3. Qatar’s return makes the GCC whole again
Sheikh Tamim led Qatar through a 3½ year embargo, repaired what seemed like a tear in ties with the United States in the early weeks of the crisis (when Trump seemed to take the side of Saudi Arabia and the UAE), forged a positive working relationship with Trump and deepened ties with the United States, all the while backing a diplomatic solution. Doha also strengthened its security ties with Turkey, which sent troops to Qatar in the summer of 2017, and stayed out of the normalization discussions with Israel by respecting the decisions of those countries that did normalize, while enhancing Doha’s longstanding role as a broker and mediator with both Israel and the Palestinians, especially in Gaza, as Qatar Ambassador to the United States Meshal Al-Thani told Al-Monitor last month.
Crown Prince Mohammed was in the spotlight as host of the Al-Ula summit heralding a breakthrough in Gulf diplomacy that was well received by the outgoing Trump and incoming Biden administrations and capitals around the world. The summit spoke to Saudi influence in the region. MBS made it clear the decision to bury the hatchet was the kingdom’s, and that his primary reason for doing so was unity against the “threats” from Iran.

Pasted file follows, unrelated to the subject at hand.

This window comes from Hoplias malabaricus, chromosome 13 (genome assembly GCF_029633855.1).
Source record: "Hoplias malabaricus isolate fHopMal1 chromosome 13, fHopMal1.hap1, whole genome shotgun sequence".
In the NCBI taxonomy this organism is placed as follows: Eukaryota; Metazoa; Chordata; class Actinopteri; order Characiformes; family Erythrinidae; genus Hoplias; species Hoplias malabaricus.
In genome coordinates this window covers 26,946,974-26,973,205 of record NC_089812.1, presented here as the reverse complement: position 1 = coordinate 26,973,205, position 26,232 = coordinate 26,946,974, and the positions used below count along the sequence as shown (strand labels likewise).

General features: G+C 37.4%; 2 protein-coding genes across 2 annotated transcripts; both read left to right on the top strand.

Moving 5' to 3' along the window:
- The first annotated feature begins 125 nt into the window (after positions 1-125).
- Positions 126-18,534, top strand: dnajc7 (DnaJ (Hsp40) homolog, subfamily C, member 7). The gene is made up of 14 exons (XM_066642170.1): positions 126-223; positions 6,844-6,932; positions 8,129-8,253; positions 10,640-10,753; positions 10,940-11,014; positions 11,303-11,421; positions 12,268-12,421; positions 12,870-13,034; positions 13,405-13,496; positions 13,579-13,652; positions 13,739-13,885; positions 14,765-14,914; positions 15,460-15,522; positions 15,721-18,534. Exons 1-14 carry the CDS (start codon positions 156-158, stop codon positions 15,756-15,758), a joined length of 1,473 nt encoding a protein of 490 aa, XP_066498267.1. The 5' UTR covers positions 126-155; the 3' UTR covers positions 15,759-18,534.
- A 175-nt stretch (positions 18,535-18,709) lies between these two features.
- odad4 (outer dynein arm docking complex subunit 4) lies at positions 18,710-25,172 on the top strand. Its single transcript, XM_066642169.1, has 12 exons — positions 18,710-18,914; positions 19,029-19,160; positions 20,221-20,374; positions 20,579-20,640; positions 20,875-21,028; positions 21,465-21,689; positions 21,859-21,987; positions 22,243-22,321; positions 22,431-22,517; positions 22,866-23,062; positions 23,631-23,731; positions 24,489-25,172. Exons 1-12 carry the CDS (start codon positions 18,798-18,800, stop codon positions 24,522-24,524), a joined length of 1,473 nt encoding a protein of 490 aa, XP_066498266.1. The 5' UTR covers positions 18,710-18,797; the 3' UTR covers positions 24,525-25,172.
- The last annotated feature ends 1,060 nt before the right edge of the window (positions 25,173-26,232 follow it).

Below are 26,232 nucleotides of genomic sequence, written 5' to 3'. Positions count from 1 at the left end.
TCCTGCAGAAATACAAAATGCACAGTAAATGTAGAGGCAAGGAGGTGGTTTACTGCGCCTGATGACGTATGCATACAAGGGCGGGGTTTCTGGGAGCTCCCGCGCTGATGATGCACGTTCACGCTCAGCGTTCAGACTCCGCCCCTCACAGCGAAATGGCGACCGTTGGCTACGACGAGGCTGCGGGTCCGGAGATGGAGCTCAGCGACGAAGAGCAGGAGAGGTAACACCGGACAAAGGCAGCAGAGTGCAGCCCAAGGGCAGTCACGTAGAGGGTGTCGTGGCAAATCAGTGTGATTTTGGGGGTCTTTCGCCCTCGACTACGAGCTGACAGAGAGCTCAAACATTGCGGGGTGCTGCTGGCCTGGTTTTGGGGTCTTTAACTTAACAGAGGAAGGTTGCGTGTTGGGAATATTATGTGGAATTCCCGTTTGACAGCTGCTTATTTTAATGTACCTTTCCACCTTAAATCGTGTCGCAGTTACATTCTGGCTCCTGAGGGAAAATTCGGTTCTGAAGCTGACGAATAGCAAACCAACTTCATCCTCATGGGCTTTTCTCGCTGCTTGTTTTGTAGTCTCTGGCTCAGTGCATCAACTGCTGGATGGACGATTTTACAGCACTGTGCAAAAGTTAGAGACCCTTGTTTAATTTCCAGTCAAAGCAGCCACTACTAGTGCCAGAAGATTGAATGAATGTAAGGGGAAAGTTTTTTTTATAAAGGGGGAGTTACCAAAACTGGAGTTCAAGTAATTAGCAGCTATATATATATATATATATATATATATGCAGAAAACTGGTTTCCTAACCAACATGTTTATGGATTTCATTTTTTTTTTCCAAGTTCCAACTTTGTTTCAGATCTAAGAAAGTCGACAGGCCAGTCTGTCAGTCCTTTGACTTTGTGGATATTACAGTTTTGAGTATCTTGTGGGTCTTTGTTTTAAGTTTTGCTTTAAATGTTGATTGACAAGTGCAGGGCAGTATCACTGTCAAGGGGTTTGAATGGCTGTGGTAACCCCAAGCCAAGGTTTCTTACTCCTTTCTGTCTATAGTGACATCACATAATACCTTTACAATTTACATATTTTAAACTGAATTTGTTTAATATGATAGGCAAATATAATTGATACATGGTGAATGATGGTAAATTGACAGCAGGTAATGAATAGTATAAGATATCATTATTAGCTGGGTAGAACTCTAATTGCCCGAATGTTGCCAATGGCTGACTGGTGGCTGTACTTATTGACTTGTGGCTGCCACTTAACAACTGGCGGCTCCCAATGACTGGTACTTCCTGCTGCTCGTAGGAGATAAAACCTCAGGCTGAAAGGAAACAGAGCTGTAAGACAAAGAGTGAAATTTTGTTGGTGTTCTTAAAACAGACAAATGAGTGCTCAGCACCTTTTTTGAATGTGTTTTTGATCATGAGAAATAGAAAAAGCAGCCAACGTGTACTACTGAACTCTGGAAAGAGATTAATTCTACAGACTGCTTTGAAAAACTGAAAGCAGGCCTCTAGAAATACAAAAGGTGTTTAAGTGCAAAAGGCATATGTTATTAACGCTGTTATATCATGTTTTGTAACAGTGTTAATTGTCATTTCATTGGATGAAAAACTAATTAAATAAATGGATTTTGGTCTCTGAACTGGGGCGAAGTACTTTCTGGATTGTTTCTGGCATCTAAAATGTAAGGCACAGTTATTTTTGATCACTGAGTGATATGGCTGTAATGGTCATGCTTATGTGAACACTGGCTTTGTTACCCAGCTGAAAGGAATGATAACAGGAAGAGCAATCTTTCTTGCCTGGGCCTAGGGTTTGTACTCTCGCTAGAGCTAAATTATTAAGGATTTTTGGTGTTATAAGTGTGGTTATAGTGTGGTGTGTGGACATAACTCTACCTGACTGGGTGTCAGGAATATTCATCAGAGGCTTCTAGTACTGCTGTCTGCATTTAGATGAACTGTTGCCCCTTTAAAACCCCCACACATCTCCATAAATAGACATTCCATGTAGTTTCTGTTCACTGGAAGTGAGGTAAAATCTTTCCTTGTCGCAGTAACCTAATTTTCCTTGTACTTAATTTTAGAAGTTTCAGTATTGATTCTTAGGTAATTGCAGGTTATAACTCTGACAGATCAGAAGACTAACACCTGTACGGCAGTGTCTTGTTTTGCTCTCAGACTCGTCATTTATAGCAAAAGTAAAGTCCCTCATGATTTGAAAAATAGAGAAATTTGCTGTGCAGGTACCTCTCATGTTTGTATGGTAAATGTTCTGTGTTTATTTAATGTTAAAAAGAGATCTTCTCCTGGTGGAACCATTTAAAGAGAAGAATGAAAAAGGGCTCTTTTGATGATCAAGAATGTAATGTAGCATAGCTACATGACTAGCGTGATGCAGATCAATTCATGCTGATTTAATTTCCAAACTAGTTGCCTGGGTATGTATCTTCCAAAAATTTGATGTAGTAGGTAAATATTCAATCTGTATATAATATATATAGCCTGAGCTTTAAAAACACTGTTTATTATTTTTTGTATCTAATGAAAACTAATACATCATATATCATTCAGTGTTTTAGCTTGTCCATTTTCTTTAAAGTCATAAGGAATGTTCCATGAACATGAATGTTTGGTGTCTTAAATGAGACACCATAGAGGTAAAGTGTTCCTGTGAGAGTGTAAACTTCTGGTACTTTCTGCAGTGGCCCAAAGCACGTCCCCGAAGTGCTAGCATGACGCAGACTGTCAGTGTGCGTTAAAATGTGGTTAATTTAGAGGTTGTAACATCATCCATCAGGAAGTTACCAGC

UAE Minister of State for Foreign Affairs Anwar Gargash told CNN he is “very optimistic” about an end to the rift with Qatar. Sure, tensions remain between Qatar and other members of the GCC on a range of issues; reconciliation was started, not finished, at the summit. But the bottom line is that the UAE, Bahrain and Oman will all benefit from enhanced political, economic and security coordination in dealing with Iran, Yemen, COVID-19 and numerous other challenges facing the Gulf and the region, in addition to the removal of a fractious issue in US-Gulf diplomacy.
4. Turkey accelerates reset
Turkish President Recep Tayyip Erdogan has cultivated close ties with Qatar, one of his few, if only, close Arab partners. Ankara and Doha and have both had scratchy relations with Egypt, Saudi Arabia and the UAE. Like Qatar, Turkey is viewed as sympatico with the Muslim Brotherhood branches throughout the region. Turkey is also on the opposite side of Egypt and the UAE in the Libyan civil war.